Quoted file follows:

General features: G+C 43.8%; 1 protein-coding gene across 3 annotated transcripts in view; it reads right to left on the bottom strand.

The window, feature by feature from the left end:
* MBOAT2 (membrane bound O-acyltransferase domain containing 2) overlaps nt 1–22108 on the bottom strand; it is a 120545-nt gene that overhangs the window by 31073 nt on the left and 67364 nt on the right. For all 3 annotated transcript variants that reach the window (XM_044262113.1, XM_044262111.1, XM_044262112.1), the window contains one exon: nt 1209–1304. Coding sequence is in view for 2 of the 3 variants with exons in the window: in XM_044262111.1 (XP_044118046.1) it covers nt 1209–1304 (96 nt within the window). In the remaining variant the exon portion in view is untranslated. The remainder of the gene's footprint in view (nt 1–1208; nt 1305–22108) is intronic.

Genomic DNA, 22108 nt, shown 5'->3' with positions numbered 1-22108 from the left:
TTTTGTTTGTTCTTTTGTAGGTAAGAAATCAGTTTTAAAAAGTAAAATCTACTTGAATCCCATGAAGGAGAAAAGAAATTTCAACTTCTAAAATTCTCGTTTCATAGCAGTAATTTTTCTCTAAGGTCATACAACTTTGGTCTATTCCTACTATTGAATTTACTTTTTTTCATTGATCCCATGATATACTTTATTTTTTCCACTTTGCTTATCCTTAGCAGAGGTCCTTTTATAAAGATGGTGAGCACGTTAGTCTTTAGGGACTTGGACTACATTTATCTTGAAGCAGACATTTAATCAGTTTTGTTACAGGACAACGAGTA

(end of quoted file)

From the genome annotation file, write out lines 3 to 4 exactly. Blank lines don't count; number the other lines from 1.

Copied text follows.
* MBOAT2 (membrane bound O-acyltransferase domain containing 2) overlaps nt 1–22108 on the bottom strand; it is a 120545-nt gene that overhangs the window by 31073 nt on the left and 67364 nt on the right. For all 3 annotated transcript variants that reach the window (XM_044262113.1, XM_044262111.1, XM_044262112.1), the window contains one exon: nt 1209–1304. Coding sequence is in view for 2 of the 3 variants with exons in the window: in XM_044262111.1 (XP_044118046.1) it covers nt 1209–1304 (96 nt within the window). In the remaining variant the exon portion in view is untranslated. The remainder of the gene's footprint in view (nt 1–1208; nt 1305–22108) is intronic.

Genomic DNA, 22108 nt, shown 5'->3' with positions numbered 1-22108 from the left: